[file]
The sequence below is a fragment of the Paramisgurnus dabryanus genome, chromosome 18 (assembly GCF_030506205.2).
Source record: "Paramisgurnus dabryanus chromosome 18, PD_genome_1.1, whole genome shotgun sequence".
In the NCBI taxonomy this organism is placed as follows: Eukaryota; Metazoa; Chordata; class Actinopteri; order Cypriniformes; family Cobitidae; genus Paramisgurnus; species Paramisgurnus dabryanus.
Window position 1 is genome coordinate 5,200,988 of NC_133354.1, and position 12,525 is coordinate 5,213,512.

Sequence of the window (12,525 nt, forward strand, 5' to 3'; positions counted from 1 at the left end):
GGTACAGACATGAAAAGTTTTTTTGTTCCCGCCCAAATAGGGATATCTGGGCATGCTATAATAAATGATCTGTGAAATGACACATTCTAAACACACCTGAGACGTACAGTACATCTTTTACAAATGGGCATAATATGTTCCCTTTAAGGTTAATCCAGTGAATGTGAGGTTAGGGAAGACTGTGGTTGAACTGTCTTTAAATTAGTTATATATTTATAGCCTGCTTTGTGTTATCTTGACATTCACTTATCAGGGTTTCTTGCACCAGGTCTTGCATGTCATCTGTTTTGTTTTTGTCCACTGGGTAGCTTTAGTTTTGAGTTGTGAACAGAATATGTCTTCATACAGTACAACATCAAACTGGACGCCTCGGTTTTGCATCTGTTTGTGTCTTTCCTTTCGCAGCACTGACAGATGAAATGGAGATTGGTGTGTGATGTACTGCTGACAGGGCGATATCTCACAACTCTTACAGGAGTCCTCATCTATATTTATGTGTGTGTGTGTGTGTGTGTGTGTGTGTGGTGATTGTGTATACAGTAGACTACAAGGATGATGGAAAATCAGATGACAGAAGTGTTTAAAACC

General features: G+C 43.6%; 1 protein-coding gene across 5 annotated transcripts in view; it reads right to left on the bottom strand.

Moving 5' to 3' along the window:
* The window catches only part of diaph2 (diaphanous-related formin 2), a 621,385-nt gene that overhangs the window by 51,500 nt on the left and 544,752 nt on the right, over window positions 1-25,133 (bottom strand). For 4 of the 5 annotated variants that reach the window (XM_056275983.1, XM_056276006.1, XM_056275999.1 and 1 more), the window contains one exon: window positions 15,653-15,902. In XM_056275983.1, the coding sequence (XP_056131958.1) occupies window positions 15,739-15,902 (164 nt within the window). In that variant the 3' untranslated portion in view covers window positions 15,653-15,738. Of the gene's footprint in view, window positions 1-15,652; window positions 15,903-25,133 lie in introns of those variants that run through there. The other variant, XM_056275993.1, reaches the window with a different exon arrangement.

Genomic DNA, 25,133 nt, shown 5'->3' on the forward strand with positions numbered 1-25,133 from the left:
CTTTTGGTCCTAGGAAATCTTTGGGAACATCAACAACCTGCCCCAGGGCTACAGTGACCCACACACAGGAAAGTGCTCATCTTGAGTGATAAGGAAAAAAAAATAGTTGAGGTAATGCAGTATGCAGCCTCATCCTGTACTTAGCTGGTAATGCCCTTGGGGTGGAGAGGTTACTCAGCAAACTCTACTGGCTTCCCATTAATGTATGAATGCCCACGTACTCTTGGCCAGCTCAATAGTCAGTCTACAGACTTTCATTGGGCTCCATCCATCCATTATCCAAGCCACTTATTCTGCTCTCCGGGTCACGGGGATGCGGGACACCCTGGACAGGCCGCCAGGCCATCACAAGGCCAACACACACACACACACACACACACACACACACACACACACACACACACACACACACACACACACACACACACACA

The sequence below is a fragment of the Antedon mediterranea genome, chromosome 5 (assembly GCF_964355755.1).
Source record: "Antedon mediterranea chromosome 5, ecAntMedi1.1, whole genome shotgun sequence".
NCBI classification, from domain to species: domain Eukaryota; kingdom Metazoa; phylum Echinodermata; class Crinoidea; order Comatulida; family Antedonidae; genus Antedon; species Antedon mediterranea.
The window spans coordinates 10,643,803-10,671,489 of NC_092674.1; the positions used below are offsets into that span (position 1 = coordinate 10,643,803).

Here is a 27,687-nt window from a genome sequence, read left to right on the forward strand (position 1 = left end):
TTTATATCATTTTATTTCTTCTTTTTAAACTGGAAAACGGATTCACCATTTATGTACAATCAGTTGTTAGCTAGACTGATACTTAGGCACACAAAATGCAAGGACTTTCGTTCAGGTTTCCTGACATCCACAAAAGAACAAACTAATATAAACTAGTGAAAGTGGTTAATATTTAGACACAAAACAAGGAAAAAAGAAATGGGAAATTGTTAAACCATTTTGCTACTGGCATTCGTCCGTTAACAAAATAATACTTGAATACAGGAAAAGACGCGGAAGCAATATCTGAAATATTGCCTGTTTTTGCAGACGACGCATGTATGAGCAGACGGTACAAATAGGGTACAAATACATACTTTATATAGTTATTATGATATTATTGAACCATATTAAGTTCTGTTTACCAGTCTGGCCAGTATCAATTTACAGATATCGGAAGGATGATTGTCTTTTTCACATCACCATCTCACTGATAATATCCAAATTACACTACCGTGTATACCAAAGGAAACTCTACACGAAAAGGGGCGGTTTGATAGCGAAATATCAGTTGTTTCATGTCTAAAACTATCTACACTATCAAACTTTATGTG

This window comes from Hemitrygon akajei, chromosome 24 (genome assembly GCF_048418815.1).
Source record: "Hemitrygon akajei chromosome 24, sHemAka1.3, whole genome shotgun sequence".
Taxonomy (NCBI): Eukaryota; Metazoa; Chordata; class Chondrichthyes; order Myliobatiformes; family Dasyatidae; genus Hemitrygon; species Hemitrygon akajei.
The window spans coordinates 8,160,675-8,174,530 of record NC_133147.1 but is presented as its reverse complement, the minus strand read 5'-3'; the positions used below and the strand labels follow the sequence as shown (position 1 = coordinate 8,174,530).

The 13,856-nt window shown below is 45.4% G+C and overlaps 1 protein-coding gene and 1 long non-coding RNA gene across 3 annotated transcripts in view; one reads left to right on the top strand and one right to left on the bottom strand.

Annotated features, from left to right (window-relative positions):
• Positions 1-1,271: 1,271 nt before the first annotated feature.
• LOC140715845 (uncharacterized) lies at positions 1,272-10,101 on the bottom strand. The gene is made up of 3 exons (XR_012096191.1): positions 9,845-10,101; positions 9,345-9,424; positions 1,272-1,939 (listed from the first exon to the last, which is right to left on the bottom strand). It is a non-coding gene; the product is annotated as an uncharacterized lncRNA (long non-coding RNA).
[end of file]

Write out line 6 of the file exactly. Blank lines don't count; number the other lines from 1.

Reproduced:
GGTACAGACATGAAAAGTTTTTTTGTTCCCGCCCAAATAGGGATATCTGGGCATGCTATAATAAATGATCTGTGAAATGACACATTCTAAACACACCTGAGACGTACAGTACATCTTTTACAAATGGGCATAATATGTTCCCTTTAAGGTTAATCCAGTGAATGTGAGGTTAGGGAAGACTGTGGTTGAACTGTCTTTAAATTAGTTATATATTTATAGCCTGCTTTGTGTTATCTTGACATTCACTTATCAGGGTTTCTTGCACCAGGTCTTGCATGTCATCTGTTTTGTTTTTGTCCACTGGGTAGCTTTAGTTTTGAGTTGTGAACAGAATATGTCTTCATACAGTACAACATCAAACTGGACGCCTCGGTTTTGCATCTGTTTGTGTCTTTCCTTTCGCAGCACTGACAGATGAAATGGAGATTGGTGTGTGATGTACTGCTGACAGGGCGATATCTCACAACTCTTACAGGAGTCCTCATCTATATTTATGTGTGTGTGTGTGTGTGTGTGTGTGTGTGGTGATTGTGTATACAGTAGACTACAAGGATGATGGAAAATCAGATGACAGAAGTGTTTAAAACC